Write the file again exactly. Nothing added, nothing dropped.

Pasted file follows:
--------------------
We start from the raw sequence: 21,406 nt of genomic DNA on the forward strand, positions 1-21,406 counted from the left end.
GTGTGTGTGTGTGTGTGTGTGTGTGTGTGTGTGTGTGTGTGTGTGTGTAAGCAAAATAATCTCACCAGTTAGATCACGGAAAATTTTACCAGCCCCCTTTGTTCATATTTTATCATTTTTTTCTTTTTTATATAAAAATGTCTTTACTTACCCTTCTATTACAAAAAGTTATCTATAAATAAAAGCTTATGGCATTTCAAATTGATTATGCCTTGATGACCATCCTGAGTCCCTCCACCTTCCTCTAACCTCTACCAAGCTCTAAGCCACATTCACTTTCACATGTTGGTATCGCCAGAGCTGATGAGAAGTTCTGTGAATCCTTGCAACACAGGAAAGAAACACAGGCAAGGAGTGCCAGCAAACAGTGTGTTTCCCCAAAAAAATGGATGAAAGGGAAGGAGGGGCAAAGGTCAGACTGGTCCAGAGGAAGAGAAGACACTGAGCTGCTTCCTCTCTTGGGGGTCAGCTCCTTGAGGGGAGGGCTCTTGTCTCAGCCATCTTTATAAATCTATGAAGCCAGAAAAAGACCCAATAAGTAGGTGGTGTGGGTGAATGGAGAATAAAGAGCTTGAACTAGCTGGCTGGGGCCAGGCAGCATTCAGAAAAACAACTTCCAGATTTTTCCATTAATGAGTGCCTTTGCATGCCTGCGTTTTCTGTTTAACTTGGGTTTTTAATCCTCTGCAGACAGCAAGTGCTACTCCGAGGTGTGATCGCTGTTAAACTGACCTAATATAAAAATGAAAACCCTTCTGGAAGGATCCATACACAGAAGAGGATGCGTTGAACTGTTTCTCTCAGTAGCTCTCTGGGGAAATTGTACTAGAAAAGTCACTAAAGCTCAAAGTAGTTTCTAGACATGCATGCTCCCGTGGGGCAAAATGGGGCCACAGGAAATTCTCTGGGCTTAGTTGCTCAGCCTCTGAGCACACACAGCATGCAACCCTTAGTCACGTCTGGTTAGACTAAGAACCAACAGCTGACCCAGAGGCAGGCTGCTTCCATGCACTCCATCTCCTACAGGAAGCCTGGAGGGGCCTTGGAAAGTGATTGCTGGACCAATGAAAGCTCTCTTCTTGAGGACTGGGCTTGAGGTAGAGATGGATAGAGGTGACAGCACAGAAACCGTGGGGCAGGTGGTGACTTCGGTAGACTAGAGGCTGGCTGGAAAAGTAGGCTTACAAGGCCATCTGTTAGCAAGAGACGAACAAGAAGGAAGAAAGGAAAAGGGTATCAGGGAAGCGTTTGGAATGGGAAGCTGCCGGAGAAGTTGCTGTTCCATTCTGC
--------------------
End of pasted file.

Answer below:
We start from the raw sequence: 21,406 nt of genomic DNA on the forward strand, positions 1-21,406 counted from the left end.
GTGTGTGTGTGTGTGTGTGTGTGTGTGTGTGTGTGTGTGTGTGTGTGTAAGCAAAATAATCTCACCAGTTAGATCACGGAAAATTTTACCAGCCCCCTTTGTTCATATTTTATCATTTTTTTCTTTTTTATATAAAAATGTCTTTACTTACCCTTCTATTACAAAAAGTTATCTATAAATAAAAGCTTATGGCATTTCAAATTGATTATGCCTTGATGACCATCCTGAGTCCCTCCACCTTCCTCTAACCTCTACCAAGCTCTAAGCCACATTCACTTTCACATGTTGGTATCGCCAGAGCTGATGAGAAGTTCTGTGAATCCTTGCAACACAGGAAAGAAACACAGGCAAGGAGTGCCAGCAAACAGTGTGTTTCCCCAAAAAAATGGATGAAAGGGAAGGAGGGGCAAAGGTCAGACTGGTCCAGAGGAAGAGAAGACACTGAGCTGCTTCCTCTCTTGGGGGTCAGCTCCTTGAGGGGAGGGCTCTTGTCTCAGCCATCTTTATAAATCTATGAAGCCAGAAAAAGACCCAATAAGTAGGTGGTGTGGGTGAATGGAGAATAAAGAGCTTGAACTAGCTGGCTGGGGCCAGGCAGCATTCAGAAAAACAACTTCCAGATTTTTCCATTAATGAGTGCCTTTGCATGCCTGCGTTTTCTGTTTAACTTGGGTTTTTAATCCTCTGCAGACAGCAAGTGCTACTCCGAGGTGTGATCGCTGTTAAACTGACCTAATATAAAAATGAAAACCCTTCTGGAAGGATCCATACACAGAAGAGGATGCGTTGAACTGTTTCTCTCAGTAGCTCTCTGGGGAAATTGTACTAGAAAAGTCACTAAAGCTCAAAGTAGTTTCTAGACATGCATGCTCCCGTGGGGCAAAATGGGGCCACAGGAAATTCTCTGGGCTTAGTTGCTCAGCCTCTGAGCACACACAGCATGCAACCCTTAGTCACGTCTGGTTAGACTAAGAACCAACAGCTGACCCAGAGGCAGGCTGCTTCCATGCACTCCATCTCCTACAGGAAGCCTGGAGGGGCCTTGGAAAGTGATTGCTGGACCAATGAAAGCTCTCTTCTTGAGGACTGGGCTTGAGGTAGAGATGGATAGAGGTGACAGCACAGAAACCGTGGGGCAGGTGGTGACTTCGGTAGACTAGAGGCTGGCTGGAAAAGTAGGCTTACAAGGCCATCTGTTAGCAAGAGACGAACAAGAAGGAAGAAAGGAAAAGGGTATCAGGGAAGCGTTTGGAATGGGAAGCTGCCGGAGAAGTTGCTGTTCCATTCTGC